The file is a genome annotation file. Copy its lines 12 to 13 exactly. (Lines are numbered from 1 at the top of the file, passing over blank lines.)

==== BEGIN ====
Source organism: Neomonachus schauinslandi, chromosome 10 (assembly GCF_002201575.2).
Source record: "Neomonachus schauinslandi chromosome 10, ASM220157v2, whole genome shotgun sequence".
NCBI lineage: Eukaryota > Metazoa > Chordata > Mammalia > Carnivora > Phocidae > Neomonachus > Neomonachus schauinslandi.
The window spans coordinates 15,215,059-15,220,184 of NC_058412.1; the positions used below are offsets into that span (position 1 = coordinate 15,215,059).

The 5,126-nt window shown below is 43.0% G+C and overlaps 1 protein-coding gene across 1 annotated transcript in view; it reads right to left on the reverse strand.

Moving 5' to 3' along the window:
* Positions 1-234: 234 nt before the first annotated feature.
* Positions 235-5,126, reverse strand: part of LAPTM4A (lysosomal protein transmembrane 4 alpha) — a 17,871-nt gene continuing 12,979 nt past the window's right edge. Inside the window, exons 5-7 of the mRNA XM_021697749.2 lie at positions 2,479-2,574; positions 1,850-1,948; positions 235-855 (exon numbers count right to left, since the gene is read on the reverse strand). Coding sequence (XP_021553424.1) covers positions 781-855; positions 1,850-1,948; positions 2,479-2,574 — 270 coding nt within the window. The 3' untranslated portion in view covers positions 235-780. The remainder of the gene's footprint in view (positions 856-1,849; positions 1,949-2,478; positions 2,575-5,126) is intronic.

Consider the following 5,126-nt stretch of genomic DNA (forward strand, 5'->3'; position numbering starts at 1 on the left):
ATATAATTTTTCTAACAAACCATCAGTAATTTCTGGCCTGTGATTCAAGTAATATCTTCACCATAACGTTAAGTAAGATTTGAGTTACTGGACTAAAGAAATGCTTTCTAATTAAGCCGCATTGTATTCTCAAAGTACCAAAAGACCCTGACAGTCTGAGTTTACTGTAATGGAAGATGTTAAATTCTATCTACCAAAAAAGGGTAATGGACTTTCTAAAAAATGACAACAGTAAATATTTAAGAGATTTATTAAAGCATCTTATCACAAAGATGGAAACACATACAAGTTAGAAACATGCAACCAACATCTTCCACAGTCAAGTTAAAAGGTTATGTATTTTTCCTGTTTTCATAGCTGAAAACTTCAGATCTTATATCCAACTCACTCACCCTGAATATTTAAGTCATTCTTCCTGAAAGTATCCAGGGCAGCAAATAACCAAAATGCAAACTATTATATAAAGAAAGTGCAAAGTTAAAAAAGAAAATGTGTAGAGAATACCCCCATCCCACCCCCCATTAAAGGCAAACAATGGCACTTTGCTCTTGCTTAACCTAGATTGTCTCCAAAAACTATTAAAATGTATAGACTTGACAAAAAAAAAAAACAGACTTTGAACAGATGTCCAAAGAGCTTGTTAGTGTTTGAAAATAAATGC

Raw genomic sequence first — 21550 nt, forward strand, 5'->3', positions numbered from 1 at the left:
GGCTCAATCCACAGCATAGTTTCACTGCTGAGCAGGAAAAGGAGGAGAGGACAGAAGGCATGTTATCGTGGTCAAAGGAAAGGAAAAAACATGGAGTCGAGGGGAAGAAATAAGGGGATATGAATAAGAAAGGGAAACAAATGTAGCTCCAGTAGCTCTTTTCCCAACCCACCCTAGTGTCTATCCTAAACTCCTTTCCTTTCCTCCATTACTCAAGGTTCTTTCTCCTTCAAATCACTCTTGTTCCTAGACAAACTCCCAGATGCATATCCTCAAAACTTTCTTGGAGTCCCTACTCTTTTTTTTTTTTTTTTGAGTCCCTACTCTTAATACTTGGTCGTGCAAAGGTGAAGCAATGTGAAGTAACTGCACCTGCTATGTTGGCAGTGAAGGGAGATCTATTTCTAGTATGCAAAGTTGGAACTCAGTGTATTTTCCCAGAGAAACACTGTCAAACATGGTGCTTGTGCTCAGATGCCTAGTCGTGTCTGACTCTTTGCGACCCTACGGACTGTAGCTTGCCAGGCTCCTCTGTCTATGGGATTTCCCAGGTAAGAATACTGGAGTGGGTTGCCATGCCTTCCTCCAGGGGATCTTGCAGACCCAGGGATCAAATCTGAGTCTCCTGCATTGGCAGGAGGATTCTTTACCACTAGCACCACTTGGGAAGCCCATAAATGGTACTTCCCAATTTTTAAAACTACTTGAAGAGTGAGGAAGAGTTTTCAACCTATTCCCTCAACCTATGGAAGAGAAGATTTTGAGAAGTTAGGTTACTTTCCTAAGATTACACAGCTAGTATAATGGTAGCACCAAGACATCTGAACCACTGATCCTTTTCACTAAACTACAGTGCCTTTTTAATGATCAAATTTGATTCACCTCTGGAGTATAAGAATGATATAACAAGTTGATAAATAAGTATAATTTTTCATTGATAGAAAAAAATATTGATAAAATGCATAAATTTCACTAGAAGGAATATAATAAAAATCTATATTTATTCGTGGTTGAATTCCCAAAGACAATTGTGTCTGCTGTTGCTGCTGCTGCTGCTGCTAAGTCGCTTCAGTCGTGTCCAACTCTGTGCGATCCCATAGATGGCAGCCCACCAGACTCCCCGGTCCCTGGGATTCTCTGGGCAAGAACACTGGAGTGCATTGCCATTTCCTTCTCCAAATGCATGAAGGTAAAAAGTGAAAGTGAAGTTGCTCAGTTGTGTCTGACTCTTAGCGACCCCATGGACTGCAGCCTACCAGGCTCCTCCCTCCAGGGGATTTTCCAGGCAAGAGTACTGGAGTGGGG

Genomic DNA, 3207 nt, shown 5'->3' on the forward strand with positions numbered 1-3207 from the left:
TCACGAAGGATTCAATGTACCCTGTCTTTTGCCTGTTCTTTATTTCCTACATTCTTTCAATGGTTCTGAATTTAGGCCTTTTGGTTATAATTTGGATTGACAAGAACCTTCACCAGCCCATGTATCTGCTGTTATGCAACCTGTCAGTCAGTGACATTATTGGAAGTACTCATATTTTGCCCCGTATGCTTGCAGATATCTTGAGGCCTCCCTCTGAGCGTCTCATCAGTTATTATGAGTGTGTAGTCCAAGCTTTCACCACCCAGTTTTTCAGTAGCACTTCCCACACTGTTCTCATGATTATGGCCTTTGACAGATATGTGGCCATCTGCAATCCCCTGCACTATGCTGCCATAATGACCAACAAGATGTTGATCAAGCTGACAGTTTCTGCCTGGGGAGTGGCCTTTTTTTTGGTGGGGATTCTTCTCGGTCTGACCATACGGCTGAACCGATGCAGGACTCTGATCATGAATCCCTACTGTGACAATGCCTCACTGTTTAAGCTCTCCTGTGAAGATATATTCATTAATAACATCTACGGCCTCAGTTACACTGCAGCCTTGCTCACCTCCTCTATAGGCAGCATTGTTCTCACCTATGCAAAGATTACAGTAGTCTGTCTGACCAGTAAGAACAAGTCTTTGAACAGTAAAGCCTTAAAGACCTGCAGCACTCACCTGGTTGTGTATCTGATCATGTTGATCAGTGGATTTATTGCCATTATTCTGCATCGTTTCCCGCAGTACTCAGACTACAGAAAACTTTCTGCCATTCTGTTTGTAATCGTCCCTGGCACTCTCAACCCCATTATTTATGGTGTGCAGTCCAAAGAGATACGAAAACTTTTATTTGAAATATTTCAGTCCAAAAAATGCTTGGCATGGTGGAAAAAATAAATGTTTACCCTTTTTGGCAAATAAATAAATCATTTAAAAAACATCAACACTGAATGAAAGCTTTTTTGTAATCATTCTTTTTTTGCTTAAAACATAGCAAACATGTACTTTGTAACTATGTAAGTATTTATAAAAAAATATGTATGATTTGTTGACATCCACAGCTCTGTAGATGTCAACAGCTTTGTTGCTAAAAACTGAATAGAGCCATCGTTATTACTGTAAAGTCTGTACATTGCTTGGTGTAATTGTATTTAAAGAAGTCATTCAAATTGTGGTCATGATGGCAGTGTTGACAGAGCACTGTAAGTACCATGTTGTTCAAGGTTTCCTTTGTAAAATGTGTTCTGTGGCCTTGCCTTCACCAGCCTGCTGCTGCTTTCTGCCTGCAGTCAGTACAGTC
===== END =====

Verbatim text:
GGCTCAATCCACAGCATAGTTTCACTGCTGAGCAGGAAAAGGAGGAGAGGACAGAAGGCATGTTATCGTGGTCAAAGGAAAGGAAAAAACATGGAGTCGAGGGGAAGAAATAAGGGGATATGAATAAGAAAGGGAAACAAATGTAGCTCCAGTAGCTCTTTTCCCAACCCACCCTAGTGTCTATCCTAAACTCCTTTCCTTTCCTCCATTACTCAAGGTTCTTTCTCCTTCAAATCACTCTTGTTCCTAGACAAACTCCCAGATGCATATCCTCAAAACTTTCTTGGAGTCCCTACTCTTTTTTTTTTTTTTTTGAGTCCCTACTCTTAATACTTGGTCGTGCAAAGGTGAAGCAATGTGAAGTAACTGCACCTGCTATGTTGGCAGTGAAGGGAGATCTATTTCTAGTATGCAAAGTTGGAACTCAGTGTATTTTCCCAGAGAAACACTGTCAAACATGGTGCTTGTGCTCAGATGCCTAGTCGTGTCTGACTCTTTGCGACCCTACGGACTGTAGCTTGCCAGGCTCCTCTGTCTATGGGATTTCCCAGGTAAGAATACTGGAGTGGGTTGCCATGCCTTCCTCCAGGGGATCTTGCAGACCCAGGGATCAAATCTGAGTCTCCTGCATTGGCAGGAGGATTCTTTACCACTAGCACCACTTGGGAAGCCCATAAATGGTACTTCCCAATTTTTAAAACTACTTGAAGAGTGAGGAAGAGTTTTCAACCTATTCCCTCAACCTATGGAAGAGAAGATTTTGAGAAGTTAGGTTACTTTCCTAAGATTACACAGCTAGTATAATGGTAGCACCAAGACATCTGAACCACTGATCCTTTTCACTAAACTACAGTGCCTTTTTAATGATCAAATTTGATTCACCTCTGGAGTATAAGAATGATATAACAAGTTGATAAATAAGTATAATTTTTCATTGATAGAAAAAAATATTGATAAAATGCATAAATTTCACTAGAAGGAATATAATAAAAATCTATATTTATTCGTGGTTGAATTCCCAAAGACAATTGTGTCTGCTGTTGCTGCTGCTGCTGCTGCTAAGTCGCTTCAGTCGTGTCCAACTCTGTGCGATCCCATAGATGGCAGCCCACCAGACTCCCCGGTCCCTGGGATTCTCTGGGCAAGAACACTGGAGTGCATTGCCATTTCCTTCTCCAAATGCATGAAGGTAAAAAGTGAAAGTGAAGTTGCTCAGTTGTGTCTGACTCTTAGCGACCCCATGGACTGCAGCCTACCAGGCTCCTCCCTCCAGGGGATTTTCCAGGCAAGAGTACTGGAGTGGGG

Genomic DNA, 3207 nt, shown 5'->3' on the forward strand with positions numbered 1-3207 from the left: